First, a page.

The second command relates to vegetation view distance, and in the second set of screenshots, you can see that in the same scene, as the value is raised from the minimum of = 19 to = 100, a tree in the distance and a bush on the far right appear. From = 100 to = 500, once again there is no discernible difference.


The third command above relates to the view distance for objects that are specifically marked as being "detail" objects. The command functions similar to the others, and has a minimum of = 19 and a maximum of = 500. Upon testing it in several scenes however, no difference at all was noted, so no screenshot comparison is provided. This means that in practice, only a few specific objects in the game world are affected by it.



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Click here for an interactive comparison between 0 and 15.

e_MergedMeshesInstanceDist = 8.0


The command above relates specifically to the distance at which animated grass will be drawn. As the screenshots above show, it also determines the amount of grass shown as well. At a value of = 0, the grass is sparse, and during gameplay, also displays odd animation, sometimes appearing as though it is moving in slow motion. At a value of = 8 the grass thickens, and all of the visible grass animates smoothly. A value of = 15 is redundant in this case as there is no change noted, but in very large outdoor areas, a subtle difference in distant grass animation can be seen.


e_MergedMeshesViewDistRatio = 50


This command controls the distance at which patches of interactive grass are shown. In testing it in several areas, using values ranging from = 0 to = 200, no change was noted to grass animation or visibility.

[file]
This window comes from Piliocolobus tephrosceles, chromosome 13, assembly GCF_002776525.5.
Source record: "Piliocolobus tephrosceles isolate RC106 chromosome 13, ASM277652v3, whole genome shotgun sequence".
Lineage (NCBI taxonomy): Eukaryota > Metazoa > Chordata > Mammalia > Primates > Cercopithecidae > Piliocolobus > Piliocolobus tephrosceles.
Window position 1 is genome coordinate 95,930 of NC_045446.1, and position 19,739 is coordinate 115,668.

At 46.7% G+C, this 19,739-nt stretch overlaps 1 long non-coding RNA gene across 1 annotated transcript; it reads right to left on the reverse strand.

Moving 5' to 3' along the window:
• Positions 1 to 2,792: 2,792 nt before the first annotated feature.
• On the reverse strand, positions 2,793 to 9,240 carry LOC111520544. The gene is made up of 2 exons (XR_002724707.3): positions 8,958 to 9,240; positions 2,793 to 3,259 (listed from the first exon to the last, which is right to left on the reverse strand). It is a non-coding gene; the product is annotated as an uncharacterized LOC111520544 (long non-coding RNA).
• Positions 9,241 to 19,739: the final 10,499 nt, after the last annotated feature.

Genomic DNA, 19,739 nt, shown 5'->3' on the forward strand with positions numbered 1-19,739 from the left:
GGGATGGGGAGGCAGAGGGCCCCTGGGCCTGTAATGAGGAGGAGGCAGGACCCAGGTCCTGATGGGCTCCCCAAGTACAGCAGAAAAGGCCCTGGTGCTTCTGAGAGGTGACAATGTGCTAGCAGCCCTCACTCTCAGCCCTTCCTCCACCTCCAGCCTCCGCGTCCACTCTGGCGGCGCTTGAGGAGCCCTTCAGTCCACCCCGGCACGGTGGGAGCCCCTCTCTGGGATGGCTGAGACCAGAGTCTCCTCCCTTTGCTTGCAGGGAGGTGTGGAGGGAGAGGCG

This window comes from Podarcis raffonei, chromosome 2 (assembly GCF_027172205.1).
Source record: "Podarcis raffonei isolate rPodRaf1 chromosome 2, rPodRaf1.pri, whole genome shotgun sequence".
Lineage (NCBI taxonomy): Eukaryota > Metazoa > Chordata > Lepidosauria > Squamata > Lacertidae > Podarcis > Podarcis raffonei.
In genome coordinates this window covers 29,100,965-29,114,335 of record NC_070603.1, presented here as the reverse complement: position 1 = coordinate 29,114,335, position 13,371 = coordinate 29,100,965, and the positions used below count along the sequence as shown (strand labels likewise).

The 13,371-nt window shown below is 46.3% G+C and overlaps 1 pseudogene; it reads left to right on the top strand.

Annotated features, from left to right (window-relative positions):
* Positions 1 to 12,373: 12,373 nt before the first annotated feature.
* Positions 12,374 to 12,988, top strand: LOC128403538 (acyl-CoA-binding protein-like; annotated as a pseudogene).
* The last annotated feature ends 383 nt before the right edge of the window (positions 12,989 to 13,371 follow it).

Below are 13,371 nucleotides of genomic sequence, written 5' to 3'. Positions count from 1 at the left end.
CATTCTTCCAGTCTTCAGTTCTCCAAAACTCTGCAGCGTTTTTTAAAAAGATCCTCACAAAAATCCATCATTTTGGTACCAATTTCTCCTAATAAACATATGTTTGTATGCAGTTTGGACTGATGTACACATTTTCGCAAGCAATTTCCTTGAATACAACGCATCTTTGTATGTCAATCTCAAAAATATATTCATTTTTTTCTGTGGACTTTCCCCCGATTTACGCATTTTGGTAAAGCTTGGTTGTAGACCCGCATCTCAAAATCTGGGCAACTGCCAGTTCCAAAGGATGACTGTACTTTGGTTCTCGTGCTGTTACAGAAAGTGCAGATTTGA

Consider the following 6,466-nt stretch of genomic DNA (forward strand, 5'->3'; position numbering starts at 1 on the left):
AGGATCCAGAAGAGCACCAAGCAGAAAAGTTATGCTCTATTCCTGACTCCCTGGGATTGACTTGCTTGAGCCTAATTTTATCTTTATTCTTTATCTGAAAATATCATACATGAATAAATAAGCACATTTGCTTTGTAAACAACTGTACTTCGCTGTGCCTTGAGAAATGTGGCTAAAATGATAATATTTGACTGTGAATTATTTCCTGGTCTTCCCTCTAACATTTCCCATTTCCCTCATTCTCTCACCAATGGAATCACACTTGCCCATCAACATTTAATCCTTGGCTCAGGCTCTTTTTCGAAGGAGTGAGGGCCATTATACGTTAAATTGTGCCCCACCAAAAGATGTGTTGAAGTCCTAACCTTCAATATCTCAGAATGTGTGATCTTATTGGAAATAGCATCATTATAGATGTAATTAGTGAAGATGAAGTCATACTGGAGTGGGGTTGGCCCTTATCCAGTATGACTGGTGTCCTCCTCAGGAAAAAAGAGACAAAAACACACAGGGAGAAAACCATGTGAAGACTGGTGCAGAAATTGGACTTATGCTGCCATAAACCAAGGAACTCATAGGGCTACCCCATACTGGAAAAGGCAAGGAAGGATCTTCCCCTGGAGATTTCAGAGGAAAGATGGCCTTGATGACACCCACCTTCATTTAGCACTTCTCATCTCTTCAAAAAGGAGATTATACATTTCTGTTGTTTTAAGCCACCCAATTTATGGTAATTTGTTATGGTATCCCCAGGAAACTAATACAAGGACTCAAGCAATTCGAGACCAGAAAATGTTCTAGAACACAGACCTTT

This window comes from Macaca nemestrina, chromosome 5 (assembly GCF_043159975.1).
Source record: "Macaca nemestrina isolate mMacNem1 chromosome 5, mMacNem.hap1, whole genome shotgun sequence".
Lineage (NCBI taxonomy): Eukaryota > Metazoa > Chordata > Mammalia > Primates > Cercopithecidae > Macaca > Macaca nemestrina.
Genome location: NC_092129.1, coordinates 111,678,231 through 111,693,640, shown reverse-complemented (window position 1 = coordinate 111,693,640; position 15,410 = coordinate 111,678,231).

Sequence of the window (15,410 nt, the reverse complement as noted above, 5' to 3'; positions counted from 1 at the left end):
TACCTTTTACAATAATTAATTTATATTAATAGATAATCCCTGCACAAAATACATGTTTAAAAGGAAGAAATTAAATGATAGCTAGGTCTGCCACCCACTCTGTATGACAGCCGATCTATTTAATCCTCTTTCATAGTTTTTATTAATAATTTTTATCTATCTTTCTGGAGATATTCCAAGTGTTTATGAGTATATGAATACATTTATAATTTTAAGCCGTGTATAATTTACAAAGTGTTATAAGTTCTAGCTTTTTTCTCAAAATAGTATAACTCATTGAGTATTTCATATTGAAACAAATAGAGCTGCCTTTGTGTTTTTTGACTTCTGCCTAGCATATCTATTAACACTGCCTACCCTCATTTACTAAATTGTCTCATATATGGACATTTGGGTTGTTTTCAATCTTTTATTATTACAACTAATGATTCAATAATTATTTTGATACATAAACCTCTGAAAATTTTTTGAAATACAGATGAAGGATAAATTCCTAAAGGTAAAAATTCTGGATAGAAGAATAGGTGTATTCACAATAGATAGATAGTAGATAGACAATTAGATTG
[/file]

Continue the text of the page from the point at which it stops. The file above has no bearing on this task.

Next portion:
The commands above can all be tested in the console, and should be placed in Autoexec.cfg.



Particles


e_ParticlesForceSoftParticles = 1


This command determines whether soft particles are on (= 1) or off (= 0). With soft particles disabled, wherever particle effects, such as smoke or dust, meet hard surfaces, such as a brick wall, you may see hard or poorly blended edges. Enabling soft particles makes particle effects blend more realistically with surrounding objects, at the cost of some performance. See the screenshots showing this effect under the Particles setting earlier in this guide.


e_ParticlesObjectCollisions = 2


This command determines whether particle effects, such as sparks and debris, interact with no objects in the game world (= 0), only static objects (= 1), or both static and dynamic objects (= 2). One example of the noticeable difference this setting makes is in the behavior of small chunks of debris kicked up by bullet impacts and explosions on the ground: at a setting of 0 for this cvar, such debris will simply sink through the ground and not stay on it; at a setting of 1, the debris will sit on the ground; at a setting of 2, the debris will also bounce off any moving objects or characters around it as well. Reducing this setting can improve performance at the cost of realism.


e_ParticlesMotionBlur = 2


This command controls the motion blur effect that can appear on certain moving particles. A value of = 0 disables the effect; a value of = 1 enables it; and = 2 will force it, even on particles that may not support it. Note that the motion blur effect seen from explosions is a radial blur effect that is controlled by a separate command.


All three command variables can be tested in the console, and all can be added to Autoexec.cfg.



That concludes the Advanced Tweaking section. As you can see, Crysis 3 comes equipped with a lot of advanced customization options which allow you to arrive at a suitable balance of performance and image quality. Take the time to experiment with these commands to see the differences for yourself, and find values that best suit your system. Remember that you can add as many commands as you wish to the Autoexec.cfg or System.cfg file as relevant, placing each one on a separate line. To undo any command, delete it from the cfg file.